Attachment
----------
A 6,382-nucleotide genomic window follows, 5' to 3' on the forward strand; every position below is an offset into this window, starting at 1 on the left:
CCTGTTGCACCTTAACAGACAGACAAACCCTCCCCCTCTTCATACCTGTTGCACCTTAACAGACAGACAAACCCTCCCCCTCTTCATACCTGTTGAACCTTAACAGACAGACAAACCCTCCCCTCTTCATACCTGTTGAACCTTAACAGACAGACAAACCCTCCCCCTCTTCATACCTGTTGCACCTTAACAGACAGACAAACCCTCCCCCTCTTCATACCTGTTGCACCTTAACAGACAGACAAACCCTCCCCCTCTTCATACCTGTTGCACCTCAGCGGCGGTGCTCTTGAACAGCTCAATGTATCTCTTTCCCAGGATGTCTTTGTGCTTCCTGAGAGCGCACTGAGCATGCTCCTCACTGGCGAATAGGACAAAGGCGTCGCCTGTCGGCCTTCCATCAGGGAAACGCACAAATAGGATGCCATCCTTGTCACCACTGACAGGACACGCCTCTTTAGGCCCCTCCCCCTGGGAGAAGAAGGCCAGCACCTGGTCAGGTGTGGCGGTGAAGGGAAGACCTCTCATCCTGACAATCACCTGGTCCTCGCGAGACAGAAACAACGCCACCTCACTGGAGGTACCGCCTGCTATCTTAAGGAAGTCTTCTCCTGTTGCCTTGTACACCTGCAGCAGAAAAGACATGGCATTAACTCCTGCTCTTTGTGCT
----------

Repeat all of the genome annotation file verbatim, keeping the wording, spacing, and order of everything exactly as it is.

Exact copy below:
A 6,382-nucleotide genomic window follows, 5' to 3' on the forward strand; every position below is an offset into this window, starting at 1 on the left:
CCTGTTGCACCTTAACAGACAGACAAACCCTCCCCCTCTTCATACCTGTTGCACCTTAACAGACAGACAAACCCTCCCCCTCTTCATACCTGTTGAACCTTAACAGACAGACAAACCCTCCCCTCTTCATACCTGTTGAACCTTAACAGACAGACAAACCCTCCCCCTCTTCATACCTGTTGCACCTTAACAGACAGACAAACCCTCCCCCTCTTCATACCTGTTGCACCTTAACAGACAGACAAACCCTCCCCCTCTTCATACCTGTTGCACCTCAGCGGCGGTGCTCTTGAACAGCTCAATGTATCTCTTTCCCAGGATGTCTTTGTGCTTCCTGAGAGCGCACTGAGCATGCTCCTCACTGGCGAATAGGACAAAGGCGTCGCCTGTCGGCCTTCCATCAGGGAAACGCACAAATAGGATGCCATCCTTGTCACCACTGACAGGACACGCCTCTTTAGGCCCCTCCCCCTGGGAGAAGAAGGCCAGCACCTGGTCAGGTGTGGCGGTGAAGGGAAGACCTCTCATCCTGACAATCACCTGGTCCTCGCGAGACAGAAACAACGCCACCTCACTGGAGGTACCGCCTGCTATCTTAAGGAAGTCTTCTCCTGTTGCCTTGTACACCTGCAGCAGAAAAGACATGGCATTAACTCCTGCTCTTTGTGCT